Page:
08 October 2012, Sweetcrude, DAR ES SALAAM – TANZANIA says it would want international mediator to resolve a long-standing border dispute with Malawi, conceding the latest talks over territorial rights to Lake Malawi and its potential reserves of oil and gas had failed.
Malawi recently accused neighbours Tanzania of intimidating its citizens, halting talks with Tanzania over the ownership of the lake, Reuters stated.
“It is clear now, that we cannot resolve the issue between us,” Reuters quoted Tanzanian foreign affairs minister Bernard Membe saying at a news conference.
“We will go ahead and propose a mediator, even if Malawi does not return to the negotiations.”
Lake Malawi, known as Lake Nyasa in Tanzania, is Africa’s third largest lake and it is thought to sit over highly coveted oil and gas reserves.
Gas finds off Tanzania and Mozambique have led to predictions the region could become the world’s third largest exporter of natural gas.
Malawi claims sovereignty over the entirety of the lake while Tanzania says it is entitled to half of it.
Tanzania wanted an international mediator to be appointed from among former African presidents from the 15-nation trade bloc Southern African Development Community, SADC. Tanzania and Malawi are both members of SADC.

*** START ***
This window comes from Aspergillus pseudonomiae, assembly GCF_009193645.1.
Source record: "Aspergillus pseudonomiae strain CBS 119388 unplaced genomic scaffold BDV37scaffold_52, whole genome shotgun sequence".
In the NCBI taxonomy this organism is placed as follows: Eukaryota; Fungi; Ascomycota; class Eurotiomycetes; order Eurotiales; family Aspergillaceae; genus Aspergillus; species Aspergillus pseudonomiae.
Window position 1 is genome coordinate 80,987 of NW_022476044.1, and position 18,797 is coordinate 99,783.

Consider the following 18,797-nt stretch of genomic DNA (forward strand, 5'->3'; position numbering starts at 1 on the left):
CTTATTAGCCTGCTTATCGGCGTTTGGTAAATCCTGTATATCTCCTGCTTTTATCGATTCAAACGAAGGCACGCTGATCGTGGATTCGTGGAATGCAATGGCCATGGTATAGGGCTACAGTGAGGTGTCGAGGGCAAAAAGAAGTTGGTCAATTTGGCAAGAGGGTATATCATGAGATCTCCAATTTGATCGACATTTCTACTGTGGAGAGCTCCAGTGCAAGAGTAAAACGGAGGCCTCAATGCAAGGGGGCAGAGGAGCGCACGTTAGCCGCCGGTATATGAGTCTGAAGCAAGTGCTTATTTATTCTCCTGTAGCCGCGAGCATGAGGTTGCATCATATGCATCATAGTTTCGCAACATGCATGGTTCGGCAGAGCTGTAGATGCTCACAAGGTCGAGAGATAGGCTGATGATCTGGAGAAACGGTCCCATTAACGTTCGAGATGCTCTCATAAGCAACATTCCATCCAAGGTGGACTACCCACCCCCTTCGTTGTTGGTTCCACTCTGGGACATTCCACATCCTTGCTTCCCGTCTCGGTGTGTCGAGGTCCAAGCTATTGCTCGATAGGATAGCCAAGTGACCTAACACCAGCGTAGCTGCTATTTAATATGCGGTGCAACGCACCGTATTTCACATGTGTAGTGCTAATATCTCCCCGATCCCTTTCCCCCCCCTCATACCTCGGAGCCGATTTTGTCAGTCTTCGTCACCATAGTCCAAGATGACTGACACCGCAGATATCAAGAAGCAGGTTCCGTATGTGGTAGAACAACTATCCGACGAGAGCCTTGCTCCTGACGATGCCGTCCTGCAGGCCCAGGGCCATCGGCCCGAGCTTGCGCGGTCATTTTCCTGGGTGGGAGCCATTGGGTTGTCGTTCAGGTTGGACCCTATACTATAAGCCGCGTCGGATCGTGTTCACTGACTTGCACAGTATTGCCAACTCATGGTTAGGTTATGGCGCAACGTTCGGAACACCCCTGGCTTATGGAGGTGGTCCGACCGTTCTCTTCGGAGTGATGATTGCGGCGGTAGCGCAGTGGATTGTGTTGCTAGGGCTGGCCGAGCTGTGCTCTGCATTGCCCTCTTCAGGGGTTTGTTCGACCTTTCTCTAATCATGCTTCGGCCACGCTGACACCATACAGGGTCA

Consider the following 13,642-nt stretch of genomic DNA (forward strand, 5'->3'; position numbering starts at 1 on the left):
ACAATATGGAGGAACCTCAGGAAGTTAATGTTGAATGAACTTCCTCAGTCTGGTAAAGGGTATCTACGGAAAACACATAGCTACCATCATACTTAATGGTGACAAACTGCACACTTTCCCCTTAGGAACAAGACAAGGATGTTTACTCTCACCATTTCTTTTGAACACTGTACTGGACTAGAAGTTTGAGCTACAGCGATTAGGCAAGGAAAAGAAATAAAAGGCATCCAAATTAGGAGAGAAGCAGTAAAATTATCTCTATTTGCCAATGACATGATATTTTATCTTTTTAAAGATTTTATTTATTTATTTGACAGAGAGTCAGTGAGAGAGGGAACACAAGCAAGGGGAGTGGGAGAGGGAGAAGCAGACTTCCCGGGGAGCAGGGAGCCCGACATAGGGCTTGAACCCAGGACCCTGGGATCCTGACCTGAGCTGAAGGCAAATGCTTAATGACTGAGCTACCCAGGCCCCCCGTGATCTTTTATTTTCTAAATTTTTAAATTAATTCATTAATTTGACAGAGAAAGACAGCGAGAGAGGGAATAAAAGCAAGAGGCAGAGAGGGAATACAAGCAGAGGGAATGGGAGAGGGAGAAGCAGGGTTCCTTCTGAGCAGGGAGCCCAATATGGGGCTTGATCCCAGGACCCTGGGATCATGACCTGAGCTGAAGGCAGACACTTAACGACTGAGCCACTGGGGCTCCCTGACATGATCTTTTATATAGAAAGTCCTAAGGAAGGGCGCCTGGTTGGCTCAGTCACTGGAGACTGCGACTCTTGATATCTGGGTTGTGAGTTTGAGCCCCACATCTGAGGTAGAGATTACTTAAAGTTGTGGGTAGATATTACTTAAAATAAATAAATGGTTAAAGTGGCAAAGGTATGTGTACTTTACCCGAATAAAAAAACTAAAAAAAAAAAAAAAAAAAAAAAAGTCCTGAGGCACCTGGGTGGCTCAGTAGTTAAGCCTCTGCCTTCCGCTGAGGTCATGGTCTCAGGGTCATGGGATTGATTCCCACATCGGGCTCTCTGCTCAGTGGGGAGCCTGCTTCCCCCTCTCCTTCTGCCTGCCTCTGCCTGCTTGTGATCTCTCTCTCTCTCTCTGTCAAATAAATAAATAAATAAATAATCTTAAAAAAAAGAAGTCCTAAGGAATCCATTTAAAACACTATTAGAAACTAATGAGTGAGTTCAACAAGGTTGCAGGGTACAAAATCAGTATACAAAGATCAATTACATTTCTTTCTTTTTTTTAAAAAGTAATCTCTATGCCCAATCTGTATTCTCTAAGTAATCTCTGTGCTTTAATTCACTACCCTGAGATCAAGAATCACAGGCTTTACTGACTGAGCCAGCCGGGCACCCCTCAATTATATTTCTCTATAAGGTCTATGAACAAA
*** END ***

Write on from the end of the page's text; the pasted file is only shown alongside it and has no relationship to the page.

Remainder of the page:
Malawian officials made it clear they would not continue with talks until Tanzania stopped intimidating Malawi fishermen, an accusation which was denied by Dar Es Saalam, according to Reuters.
Membe denied Malawi’s claims that Tanzania had deployed military vessels on the lake.
Malawi also wanted Tanzania to withdraw a map showing the border line passing in the middle of the disputed lake.
However, Membe said the map was needed for administrative purposes and reflected the “actual boundary”.
The territorial row, which dates back half a century, could worsen if significant oil and gas discoveries are made.
Last year Malawi, an impoverished southern African country, awarded oil exploration licences to UK-based Surestream Petroleum to search for oil in Lake Malawi, as it hoped to join the regional oil and gas bonanza.
In July, Tanzanian authorities asked Surestream Petroleum to postpone any planned drilling on the lake. The company has not yet started to drill.